A good reason to stop squabbling at home
Few families are able to escape squabbles completely, whether between spouses, children or other relatives.
But a Danish study that looked at nearly 10,000 men and women, aged 36 to 52, warns that stressful social relations can be more than just unpleasant —they can increase your overall risk of early death.
How can you live in better harmony? Though your approach might differ depending on whether the argument is with your spouse or with an uncle you see just once a year, some steps are the same.
Write out what you think the squabble is about, along with your views on the subject, so that you can articulate them clearly. Add how you would like to see the issue resolved. Offer your family member this same opportunity. Agree that you will each take time to respectfully listen to the other with the goal of reaching a solution or a compromise.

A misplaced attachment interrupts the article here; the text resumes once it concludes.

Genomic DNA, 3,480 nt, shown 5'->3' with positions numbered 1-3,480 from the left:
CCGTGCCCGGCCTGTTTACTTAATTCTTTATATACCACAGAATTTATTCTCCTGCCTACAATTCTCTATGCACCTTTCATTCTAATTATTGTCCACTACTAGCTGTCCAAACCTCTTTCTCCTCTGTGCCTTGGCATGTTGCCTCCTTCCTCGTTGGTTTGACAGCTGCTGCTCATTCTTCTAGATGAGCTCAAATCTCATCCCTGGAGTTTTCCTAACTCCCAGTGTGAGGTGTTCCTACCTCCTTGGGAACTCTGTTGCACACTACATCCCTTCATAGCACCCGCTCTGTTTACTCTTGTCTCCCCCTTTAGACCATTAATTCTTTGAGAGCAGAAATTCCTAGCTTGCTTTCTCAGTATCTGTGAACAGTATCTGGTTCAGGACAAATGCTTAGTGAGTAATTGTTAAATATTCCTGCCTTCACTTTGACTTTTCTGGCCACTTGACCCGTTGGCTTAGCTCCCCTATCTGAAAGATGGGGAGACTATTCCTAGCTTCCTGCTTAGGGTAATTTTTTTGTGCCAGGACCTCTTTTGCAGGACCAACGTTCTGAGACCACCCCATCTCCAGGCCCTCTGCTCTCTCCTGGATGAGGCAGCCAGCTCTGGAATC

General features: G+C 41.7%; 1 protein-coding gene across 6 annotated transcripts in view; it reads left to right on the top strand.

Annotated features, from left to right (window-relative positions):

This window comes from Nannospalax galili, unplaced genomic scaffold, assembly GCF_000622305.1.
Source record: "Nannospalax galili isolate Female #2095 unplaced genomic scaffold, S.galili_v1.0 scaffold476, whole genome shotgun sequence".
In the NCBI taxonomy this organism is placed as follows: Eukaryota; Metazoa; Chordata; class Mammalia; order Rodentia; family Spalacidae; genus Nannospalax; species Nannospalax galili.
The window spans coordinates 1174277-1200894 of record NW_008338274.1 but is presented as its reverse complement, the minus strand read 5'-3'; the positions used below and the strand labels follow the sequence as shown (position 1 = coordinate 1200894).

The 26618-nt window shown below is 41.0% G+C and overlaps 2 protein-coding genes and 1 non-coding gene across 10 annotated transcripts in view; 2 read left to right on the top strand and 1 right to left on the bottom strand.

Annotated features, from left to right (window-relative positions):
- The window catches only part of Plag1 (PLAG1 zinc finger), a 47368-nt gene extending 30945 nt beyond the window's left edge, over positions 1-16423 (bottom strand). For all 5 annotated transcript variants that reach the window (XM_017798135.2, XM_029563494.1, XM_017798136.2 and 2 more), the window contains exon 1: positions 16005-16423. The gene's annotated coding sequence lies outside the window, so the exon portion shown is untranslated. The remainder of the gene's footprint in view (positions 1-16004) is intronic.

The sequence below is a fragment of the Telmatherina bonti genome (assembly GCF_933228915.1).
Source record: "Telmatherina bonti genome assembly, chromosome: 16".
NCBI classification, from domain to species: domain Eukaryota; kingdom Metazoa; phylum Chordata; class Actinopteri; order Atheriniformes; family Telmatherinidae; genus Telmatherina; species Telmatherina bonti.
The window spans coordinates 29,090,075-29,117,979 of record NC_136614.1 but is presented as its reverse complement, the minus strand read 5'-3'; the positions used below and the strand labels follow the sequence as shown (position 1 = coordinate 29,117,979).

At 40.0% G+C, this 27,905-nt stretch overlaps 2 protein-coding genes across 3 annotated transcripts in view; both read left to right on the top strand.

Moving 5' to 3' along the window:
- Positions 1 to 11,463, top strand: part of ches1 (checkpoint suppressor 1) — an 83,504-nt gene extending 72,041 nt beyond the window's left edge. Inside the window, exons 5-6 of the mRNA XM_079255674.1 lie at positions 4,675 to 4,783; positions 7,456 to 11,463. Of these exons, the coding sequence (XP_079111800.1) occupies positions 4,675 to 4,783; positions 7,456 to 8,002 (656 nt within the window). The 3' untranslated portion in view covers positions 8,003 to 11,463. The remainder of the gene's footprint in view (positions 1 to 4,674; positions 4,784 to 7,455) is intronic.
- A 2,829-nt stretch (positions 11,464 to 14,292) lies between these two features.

Make sure you both interpret any solution the same way. To move forward, it's important that you accept the outcome and not harbor any feelings of resentment. If conflicts over specific issues happen again and again, look for a deeper, underlying cause.
Remember that arguments within a family, especially between kids and parents, are normal—no fighting often means issues aren't being addressed, not that they don't exist. Also, airing differences of opinion and respecting every voice, youngsters' included, helps kids with their interpersonal development.
Finally, keep in mind that not every situation merits an escalation into an argument. In other words, choose your battles wisely.
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